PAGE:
Swan Lake

Everything About Fiction You Never Wanted to Know.
Uliana Lopatkina as Odette and Ilya Kuznetsov as Siegfried, in the Kirov Ballet's 2006 performance.

Swan Lake (Russian: Лебединое Озеро, Lebedinoye Ozero) is a ballet, by Pyotr Ilyich Tchaikovsky , composed 1875-1876. The scenario, initially in four acts, by Vladimir Begichev and Vasiliy Geltser was fashioned from Russian folk tales as well as an ancient German legend, which tells the story of Odette, a princess turned into a swan by an evil sorcerer's curse. The choreographer of the original production was Julius Reisinger. The ballet received its premiere on February 27, 1877, at the Bolshoi Theatre in Moscow as Le lac des cygnes ("The Lake of the Swans"), French being the language of the Imperial Russian court. Although it is presented in many different versions, most ballet companies base their stagings both choreographically and musically on the 1895 revival of Marius Petipa and Lev Ivanov, first staged for the Imperial Ballet on January 15, 1895, at the Mariinsky Theatre in St. Petersburg, Russia. For this revival, Tchaikovsky's score was revised by the St. Petersburg Imperial Theatre's chief conductor and composer Riccardo Drigo.

Many critics have disputed the original source of the Swan Lake story. The Russian ballet patriarch Fyodor Lopukhov has called Swan Lake a "national ballet" due to the swans which are common in Russian romantic lyrics, while many of the movements of the corps de ballet originated from Slavonic ring-dances. According to Lopukhov, "both the plot of Swan Lake (despite the fact that it is based on German source), the image of the Swan, and the very idea of a faithful love are essentially Russian". Though the scenario is (as in the case of The Nutcracker) tenuously based on a story by a German author, in this case Johann Karl August Musäus' Der geraubte Schleier ("The Stolen Veil"), this provides only the general outline of the plot; the Russian folktale "The White Duck" also bears some resemblance to the story of the ballet and might have been another possible source. The contemporaries of Tchaikovsky recalled the composer taking great interest in the life story of Ludwig II, the Bavarian King and Count Palatine of the Rhine, who was constantly associated with the symbol of the Swan, and whom "whether consciously or not"” Tchaikovsky chose as the prototype of the dream-haunted Prince Siegfried.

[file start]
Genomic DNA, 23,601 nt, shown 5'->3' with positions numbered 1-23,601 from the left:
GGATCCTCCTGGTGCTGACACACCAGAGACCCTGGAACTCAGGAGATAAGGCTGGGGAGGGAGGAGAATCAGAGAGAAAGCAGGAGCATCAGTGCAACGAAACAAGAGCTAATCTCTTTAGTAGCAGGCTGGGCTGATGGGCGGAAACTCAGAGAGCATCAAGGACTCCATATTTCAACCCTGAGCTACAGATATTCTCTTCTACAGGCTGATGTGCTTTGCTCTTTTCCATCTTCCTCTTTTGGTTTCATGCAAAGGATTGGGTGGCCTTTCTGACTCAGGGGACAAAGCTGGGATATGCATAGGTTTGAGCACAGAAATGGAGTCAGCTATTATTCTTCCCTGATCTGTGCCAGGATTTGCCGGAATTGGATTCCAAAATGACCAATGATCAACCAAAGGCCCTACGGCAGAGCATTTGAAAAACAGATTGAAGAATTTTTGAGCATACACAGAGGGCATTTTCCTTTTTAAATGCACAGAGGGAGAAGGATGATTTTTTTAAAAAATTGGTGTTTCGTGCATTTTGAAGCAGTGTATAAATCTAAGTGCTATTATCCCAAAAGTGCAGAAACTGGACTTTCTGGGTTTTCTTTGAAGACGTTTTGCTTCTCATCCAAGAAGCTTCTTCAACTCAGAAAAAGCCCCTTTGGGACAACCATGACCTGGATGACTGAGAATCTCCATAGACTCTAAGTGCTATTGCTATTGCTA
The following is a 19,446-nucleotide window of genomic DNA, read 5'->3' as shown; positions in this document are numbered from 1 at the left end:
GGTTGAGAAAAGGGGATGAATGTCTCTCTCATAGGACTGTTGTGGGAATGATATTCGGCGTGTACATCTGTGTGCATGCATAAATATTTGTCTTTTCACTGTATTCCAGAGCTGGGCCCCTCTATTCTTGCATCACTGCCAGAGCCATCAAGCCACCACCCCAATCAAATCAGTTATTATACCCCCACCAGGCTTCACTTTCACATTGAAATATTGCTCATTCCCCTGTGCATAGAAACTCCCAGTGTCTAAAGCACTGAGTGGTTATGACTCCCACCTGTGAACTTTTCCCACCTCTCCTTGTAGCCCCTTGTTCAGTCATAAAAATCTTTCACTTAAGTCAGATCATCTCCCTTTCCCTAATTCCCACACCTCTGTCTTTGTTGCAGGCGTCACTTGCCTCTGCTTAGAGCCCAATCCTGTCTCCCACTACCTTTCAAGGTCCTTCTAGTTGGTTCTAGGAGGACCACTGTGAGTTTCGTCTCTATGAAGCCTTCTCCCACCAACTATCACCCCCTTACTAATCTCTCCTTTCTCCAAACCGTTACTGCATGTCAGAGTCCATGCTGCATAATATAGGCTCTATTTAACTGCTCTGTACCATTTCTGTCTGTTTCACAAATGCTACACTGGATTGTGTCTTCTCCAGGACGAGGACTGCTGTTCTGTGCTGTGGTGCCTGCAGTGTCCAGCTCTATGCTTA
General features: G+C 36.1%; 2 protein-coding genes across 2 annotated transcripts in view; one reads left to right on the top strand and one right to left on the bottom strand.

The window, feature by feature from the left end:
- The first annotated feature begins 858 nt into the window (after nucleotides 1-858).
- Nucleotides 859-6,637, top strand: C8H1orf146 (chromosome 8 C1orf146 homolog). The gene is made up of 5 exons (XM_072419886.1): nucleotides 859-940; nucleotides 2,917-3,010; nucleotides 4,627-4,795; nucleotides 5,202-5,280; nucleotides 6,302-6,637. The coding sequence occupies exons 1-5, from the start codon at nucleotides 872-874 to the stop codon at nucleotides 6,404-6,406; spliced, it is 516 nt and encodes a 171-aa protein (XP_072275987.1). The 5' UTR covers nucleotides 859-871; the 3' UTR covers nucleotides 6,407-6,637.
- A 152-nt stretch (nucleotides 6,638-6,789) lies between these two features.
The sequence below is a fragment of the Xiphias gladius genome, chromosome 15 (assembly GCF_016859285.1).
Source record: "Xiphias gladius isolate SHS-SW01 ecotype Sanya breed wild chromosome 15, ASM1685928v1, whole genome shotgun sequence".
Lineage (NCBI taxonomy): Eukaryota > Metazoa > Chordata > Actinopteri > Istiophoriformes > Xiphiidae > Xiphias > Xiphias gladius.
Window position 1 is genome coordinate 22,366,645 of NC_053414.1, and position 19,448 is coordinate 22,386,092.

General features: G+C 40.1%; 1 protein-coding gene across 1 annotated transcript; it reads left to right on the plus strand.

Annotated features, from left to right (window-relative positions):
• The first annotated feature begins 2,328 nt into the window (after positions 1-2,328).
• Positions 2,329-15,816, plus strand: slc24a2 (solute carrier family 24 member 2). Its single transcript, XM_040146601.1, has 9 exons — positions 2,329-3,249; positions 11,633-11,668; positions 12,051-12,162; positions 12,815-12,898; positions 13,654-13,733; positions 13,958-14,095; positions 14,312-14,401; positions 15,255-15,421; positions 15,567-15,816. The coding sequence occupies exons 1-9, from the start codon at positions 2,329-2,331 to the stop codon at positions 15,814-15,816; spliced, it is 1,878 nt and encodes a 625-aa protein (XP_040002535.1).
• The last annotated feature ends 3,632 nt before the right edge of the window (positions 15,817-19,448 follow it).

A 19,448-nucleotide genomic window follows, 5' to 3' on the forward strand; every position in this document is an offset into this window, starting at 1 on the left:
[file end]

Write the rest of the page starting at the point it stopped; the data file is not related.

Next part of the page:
Works that are based on or revolve around Swan Lake include:

In Russian media Swan Lake is somewhat of a trope in its own right. If there is any scene involving ballet or ballet will be shown on TV it will always be Swan Lake. Always. Specifically "the dance of the little swans" scene.

Works that reference or include scenes from Swan Lake are:

Also notable for having additional meaning for Russians because during the 1991 crisis, all normal television programs were shut down and all channels showed Swan Lake instead.

Tropes used in Swan Lake include: